Caitlin Burnett

Caitlin Burnett (Blind Education and Rehabilitation Development Organization – BERDO): Caitlin is a native of Williamsburg, Massachusetts. She received her BA in psychology and politics from Ithaca university in 2005. At the time of her fellowship, Caitlin was studying for a Master’s degree in ethics, peace and global affairs at the School of International Service at American University.

saying goodbye

14 Aug

As the summer draw to a close, I find that I’m at something of a loss for words. The past eleven weeks have been like nothing I’ve ever experienced before. I dove into the summer not knowing what to expect and, while I figured out what was required of me, I feel like I have yet to come up for air.

In some ways, these last few days have been spent looking back on the summer. After all this time, what did I accomplish that has made my time worthwhile? That’s a relatively easy question as I evaluate all I’ve seen and learned, as well as all that BERDO and I have accomplished – from a website to a news bulletin, or a newsletter to presenting a paper at the first ever conference on ICT for Disability in Bangladesh, it has been a productive summer.

The larger part of my attention has been focused on looking forward. On the one hand, I want to know – how can we ensure that the progress made this summer will continue? As a practical question, there are plenty of practical answers. We can make sure that news from BERDO continues to reach AP and that AP continues to help BERDO reach the wider international community, along with many more mundane details like website maintenance and updating databases.

But, as the hour of my departure draws closer, so too do all of my worries about transitioning back into life in the U.S. – from the simple things like running water and driving my own car again, to the more intimidating prospect of returning to work and school, there’s a lot to think about. The more complicated question that I’ve been asking myself lately seems like a bit of a cliché – will I ever view the world in the same way again?

Putting it in writing, the question seems pretty childish. But, in all sincerity it is one that’s really got me concerned.

Next week, will I stop to be grateful that clean water comes out of the faucets every time I turn it on? Will I say a silent “thank you” to the water authority when I rinse my toothbrush with tap water without thinking about the consequences?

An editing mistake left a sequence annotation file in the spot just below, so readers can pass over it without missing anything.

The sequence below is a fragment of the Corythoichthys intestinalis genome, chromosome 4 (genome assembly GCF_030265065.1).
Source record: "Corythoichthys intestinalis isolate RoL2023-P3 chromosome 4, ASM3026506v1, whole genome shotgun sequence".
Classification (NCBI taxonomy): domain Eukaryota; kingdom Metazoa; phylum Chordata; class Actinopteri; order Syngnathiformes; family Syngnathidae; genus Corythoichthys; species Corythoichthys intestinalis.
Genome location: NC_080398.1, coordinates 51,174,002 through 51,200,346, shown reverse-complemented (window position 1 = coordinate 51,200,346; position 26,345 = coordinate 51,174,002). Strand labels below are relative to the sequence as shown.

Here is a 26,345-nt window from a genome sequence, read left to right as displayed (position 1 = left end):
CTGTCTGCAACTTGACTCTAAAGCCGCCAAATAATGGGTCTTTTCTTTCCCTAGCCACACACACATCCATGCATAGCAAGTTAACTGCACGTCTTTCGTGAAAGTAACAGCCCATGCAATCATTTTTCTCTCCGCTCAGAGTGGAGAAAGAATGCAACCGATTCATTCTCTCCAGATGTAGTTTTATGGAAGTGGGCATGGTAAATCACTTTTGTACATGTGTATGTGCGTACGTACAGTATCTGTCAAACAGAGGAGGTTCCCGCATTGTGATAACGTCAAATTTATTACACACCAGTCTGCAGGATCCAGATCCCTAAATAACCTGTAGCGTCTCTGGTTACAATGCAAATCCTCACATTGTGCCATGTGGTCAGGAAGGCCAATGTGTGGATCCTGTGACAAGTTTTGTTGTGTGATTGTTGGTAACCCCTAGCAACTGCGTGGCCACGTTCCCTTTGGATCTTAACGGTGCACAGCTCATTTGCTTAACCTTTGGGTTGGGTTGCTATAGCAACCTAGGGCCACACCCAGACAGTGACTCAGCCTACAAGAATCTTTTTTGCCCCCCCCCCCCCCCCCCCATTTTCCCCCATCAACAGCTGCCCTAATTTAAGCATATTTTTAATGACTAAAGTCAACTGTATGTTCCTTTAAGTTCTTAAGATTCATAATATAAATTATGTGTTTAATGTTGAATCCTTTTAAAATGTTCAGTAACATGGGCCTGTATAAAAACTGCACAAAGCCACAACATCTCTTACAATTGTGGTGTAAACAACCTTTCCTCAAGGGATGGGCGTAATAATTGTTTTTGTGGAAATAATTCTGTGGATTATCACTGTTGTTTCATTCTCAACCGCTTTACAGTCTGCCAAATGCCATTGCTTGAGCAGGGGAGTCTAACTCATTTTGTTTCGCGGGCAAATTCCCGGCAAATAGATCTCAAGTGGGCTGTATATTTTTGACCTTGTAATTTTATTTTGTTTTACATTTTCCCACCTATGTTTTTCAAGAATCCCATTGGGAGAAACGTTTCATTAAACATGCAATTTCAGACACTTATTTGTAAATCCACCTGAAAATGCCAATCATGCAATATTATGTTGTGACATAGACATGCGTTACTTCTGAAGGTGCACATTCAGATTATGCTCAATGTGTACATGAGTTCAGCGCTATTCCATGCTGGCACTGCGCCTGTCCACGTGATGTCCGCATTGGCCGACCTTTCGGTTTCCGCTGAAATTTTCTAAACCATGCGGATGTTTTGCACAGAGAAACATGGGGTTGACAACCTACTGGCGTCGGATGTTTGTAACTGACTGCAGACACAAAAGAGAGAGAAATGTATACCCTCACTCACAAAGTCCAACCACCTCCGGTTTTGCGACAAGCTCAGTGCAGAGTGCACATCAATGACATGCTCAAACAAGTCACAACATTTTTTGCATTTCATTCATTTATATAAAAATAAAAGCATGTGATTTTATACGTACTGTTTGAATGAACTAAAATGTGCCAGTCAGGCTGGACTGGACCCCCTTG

By Thanksgiving, at a stop light in Georgetown during my commute home will I remember all the frantic tapping on the windows that was the norm only a few months before as beggars tried to make a living out of commuters stuck in the traffic jams of Dhaka?

A year from now, when I put the recycling bin on the curb to be picked up will I bother trying to calculate the number of meals that my trash represents to a Bangladeshi child whose childhood is lost to picking through garbage for recyclables to redeem for food?

A decade from now, as I go through yet another job interview, will I remember Monju and wonder how many more times she had to listen to employers who simply say “we have no jobs for persons with disability”?

I don’t know if this is culture shock in advance of my return or if the emotional goodbyes are just going to my head. I guess if nothing else, on a personal level, this summer has made me think about my life and work in an entirely new way. Sitting back and accepting that discrimination, poverty, and humiliation are the norm for persons with disability in Bangladesh, or other marginalized people across the globe, is simply not an option. There’s just too much that can and must be done to prevent it.

Posted By Caitlin Burnett

Posted Aug 14th, 2007


  • Nazrul Islam

    August 17, 2007


    Hi Caitlin, This is Nazrul fromm Relief International. I suddenly came across your blogs when I was searching for news about the ICT and Disability Conference publihshed in newspapers online. Your blog seems interesting.

    Thanks for joining the ICT and Disability conference at BRAC Inn and presenting the paper.I appreciate your interest in the topic.

    I also must appreiciate for your help to BERDO. I hope BERDO will soon be able to get the Internet Learning Center up and running again and it will tunr to be a facility/access point for visually impaired youth to learn some marketable skills and find decent jobs. As you have seen, life of a person with disability is so difficult in Bangladesh like many other places in the world. Making a living is even harder for them than one can imagine.

    Keep up your good works and all the best with your efforts to make a difference in lives of people with disabilities.

    Nazrul Islam
    Director, ICT for Development
    Relief International-Schools Online, Bangladesh

  • Devin Greenleaf

    August 24, 2007


    This is awesome Caitlin. Thanks for articulating this transition so beautifully. See you in Washington.

  • Jennifer

    December 3, 2007


    No, you will never look at the world the same way again. Yes, you remember all those things. Not every moment but at least every day. I am a teacher for people with disabilties. I will never forget what I saw in Bangladesh. I have a photo of a school built for children of women in a microcredit program. It sits on my desk and reminds me of what life is like for some people. It keeps me grounded when I am fed up with the American education system. And I remember those people when I eat, when I go shopping, when I miss hearing the call to prayer. Even when I sit down I remember the scramble in the villages to find enough rickity chairs for a couple of guests to sit in. Don’t ever forget!

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